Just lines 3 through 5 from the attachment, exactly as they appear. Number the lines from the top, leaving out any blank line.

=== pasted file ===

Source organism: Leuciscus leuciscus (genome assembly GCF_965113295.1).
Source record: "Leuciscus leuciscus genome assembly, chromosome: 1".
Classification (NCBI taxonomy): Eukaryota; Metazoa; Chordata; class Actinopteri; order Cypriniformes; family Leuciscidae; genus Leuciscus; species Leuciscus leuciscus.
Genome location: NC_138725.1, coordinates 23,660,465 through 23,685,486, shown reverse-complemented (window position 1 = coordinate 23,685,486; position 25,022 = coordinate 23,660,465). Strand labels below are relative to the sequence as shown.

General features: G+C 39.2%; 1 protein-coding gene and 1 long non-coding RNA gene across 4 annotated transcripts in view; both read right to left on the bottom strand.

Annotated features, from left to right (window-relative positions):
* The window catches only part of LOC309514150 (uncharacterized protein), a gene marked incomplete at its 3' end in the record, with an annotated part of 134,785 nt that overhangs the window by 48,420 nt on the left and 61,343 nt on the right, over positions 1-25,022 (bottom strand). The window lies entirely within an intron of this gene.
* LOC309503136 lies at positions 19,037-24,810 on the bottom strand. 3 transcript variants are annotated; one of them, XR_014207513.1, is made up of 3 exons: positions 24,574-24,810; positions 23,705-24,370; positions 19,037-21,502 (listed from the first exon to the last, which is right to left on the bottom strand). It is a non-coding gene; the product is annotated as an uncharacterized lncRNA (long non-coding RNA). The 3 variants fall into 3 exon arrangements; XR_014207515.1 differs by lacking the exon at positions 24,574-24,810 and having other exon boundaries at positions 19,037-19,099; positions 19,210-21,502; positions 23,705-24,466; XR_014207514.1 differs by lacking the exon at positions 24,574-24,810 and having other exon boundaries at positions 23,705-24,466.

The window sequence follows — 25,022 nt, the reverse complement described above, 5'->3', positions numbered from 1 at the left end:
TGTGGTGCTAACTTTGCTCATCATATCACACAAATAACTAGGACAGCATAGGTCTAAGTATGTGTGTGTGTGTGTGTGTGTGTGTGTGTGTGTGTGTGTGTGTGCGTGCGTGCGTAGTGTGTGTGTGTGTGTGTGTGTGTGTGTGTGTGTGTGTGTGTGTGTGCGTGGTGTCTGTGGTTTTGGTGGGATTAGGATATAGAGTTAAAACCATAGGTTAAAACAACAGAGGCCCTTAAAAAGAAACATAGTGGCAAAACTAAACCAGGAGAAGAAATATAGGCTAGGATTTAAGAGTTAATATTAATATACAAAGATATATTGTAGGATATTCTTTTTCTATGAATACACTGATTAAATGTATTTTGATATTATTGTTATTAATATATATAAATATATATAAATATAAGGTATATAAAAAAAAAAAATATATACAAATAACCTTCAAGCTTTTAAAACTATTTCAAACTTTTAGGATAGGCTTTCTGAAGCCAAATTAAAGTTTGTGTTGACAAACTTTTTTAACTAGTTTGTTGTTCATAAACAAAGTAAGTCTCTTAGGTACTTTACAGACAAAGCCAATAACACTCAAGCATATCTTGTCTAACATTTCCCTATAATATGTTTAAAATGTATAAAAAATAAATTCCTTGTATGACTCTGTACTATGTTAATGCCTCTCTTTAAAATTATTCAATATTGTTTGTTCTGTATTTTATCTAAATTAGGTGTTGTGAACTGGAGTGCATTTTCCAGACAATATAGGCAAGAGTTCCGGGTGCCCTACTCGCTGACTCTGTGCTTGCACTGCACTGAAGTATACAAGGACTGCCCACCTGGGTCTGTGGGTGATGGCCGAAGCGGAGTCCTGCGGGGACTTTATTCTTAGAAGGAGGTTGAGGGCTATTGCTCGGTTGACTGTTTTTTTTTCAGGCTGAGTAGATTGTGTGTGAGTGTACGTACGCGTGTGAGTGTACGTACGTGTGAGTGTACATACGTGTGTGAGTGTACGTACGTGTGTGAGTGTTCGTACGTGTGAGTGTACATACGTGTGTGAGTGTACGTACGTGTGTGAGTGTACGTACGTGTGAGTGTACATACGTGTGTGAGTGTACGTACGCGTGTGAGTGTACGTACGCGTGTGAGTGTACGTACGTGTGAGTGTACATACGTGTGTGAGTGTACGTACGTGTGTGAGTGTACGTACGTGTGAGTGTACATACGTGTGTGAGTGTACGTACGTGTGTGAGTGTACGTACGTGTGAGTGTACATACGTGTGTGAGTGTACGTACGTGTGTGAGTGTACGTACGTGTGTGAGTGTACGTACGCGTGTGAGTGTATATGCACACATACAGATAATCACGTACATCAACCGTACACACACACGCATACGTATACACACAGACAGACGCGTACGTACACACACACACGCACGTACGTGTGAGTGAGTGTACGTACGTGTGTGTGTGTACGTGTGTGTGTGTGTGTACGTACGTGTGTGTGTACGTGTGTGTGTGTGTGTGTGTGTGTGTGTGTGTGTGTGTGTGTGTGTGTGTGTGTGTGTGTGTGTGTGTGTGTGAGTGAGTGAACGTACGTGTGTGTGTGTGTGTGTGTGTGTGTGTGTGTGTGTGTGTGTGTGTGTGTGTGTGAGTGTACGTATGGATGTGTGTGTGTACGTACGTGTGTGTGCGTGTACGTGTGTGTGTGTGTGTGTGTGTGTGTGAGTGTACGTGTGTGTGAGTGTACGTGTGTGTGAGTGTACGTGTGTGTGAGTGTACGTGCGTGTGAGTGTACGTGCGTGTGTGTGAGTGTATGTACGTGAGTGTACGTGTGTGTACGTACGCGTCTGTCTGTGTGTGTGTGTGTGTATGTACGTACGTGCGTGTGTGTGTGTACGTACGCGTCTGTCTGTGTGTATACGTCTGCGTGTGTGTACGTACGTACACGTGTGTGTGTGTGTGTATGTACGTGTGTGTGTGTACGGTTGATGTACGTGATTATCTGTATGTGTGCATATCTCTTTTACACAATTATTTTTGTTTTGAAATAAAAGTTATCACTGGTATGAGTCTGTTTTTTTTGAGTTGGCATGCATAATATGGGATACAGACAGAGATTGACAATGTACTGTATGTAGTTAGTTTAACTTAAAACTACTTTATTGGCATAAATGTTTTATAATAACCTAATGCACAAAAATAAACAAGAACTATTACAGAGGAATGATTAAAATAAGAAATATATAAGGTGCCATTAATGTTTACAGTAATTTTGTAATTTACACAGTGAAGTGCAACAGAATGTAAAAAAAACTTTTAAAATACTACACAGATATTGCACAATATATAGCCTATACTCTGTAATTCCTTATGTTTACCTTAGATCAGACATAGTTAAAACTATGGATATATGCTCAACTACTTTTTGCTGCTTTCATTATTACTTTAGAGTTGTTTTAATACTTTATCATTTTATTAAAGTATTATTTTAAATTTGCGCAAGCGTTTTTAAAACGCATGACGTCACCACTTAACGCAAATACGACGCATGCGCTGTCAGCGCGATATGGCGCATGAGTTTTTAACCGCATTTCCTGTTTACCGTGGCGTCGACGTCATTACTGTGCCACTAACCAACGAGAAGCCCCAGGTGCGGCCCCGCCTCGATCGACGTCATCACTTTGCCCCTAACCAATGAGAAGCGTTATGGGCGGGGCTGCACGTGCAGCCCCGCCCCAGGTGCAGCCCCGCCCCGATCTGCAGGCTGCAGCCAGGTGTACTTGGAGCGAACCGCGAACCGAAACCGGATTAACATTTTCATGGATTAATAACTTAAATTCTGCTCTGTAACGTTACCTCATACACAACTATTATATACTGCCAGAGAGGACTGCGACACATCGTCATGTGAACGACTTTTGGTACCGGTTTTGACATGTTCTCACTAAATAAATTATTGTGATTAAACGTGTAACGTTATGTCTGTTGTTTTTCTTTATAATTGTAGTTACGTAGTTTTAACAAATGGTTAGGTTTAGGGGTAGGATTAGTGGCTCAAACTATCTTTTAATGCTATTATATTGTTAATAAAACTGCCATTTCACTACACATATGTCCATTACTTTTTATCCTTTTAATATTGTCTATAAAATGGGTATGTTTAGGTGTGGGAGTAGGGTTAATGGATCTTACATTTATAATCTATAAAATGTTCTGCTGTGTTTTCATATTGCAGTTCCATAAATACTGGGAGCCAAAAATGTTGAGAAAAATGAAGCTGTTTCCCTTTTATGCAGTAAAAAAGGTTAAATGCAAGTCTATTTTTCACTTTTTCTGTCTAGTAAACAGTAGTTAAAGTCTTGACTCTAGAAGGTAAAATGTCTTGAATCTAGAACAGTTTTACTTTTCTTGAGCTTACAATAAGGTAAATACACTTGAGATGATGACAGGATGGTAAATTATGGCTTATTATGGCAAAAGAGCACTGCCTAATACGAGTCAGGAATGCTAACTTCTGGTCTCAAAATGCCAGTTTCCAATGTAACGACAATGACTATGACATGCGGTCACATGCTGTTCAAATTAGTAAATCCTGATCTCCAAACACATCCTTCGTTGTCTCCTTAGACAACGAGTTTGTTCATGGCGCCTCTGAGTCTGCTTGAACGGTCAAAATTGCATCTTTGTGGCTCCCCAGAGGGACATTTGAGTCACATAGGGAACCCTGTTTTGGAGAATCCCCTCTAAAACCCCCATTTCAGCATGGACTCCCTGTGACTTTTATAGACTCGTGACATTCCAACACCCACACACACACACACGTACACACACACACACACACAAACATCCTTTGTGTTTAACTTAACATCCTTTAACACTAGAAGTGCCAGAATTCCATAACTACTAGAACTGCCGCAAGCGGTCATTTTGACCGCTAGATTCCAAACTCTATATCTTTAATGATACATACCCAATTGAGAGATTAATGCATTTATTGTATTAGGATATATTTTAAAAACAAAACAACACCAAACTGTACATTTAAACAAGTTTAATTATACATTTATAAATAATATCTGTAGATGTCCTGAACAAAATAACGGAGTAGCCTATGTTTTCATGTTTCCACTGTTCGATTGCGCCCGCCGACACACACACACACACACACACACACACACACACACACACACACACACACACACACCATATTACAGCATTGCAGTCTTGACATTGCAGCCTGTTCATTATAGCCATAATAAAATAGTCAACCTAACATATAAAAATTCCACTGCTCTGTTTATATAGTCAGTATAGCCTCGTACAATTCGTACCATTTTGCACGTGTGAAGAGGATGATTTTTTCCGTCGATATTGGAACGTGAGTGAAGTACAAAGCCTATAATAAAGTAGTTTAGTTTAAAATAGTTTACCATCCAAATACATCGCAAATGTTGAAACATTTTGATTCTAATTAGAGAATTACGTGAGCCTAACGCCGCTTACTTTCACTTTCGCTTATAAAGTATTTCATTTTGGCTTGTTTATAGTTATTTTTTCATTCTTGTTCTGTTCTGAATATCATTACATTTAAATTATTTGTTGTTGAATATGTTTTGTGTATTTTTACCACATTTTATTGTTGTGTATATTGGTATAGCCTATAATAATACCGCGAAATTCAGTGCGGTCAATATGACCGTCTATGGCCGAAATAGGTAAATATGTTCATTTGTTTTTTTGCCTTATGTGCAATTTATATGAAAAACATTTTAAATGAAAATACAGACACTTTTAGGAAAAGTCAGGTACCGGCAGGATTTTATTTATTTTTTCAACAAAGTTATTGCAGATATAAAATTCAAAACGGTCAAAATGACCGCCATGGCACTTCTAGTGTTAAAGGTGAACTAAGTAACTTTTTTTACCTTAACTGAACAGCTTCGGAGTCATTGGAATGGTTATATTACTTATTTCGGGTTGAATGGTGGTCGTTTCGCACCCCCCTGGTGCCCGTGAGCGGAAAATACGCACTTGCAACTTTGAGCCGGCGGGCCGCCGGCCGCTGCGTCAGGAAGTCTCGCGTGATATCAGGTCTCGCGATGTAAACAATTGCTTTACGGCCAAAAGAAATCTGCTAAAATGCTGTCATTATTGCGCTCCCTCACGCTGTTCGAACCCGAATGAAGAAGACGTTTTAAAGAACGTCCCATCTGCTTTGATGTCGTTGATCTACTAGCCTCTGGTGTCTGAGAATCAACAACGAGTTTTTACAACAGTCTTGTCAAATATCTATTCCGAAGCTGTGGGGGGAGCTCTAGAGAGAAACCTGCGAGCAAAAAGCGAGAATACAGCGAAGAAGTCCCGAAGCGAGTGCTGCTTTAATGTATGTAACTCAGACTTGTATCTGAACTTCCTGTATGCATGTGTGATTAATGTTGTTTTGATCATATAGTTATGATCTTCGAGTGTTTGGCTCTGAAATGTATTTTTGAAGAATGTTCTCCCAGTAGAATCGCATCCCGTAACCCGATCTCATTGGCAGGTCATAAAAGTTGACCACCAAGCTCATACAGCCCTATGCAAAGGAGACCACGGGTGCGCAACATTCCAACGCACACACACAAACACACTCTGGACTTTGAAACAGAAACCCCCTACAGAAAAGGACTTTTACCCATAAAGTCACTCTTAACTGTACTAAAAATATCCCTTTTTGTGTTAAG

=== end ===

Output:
Classification (NCBI taxonomy): Eukaryota; Metazoa; Chordata; class Actinopteri; order Cypriniformes; family Leuciscidae; genus Leuciscus; species Leuciscus leuciscus.
Genome location: NC_138725.1, coordinates 23,660,465 through 23,685,486, shown reverse-complemented (window position 1 = coordinate 23,685,486; position 25,022 = coordinate 23,660,465). Strand labels below are relative to the sequence as shown.

General features: G+C 39.2%; 1 protein-coding gene and 1 long non-coding RNA gene across 4 annotated transcripts in view; both read right to left on the bottom strand.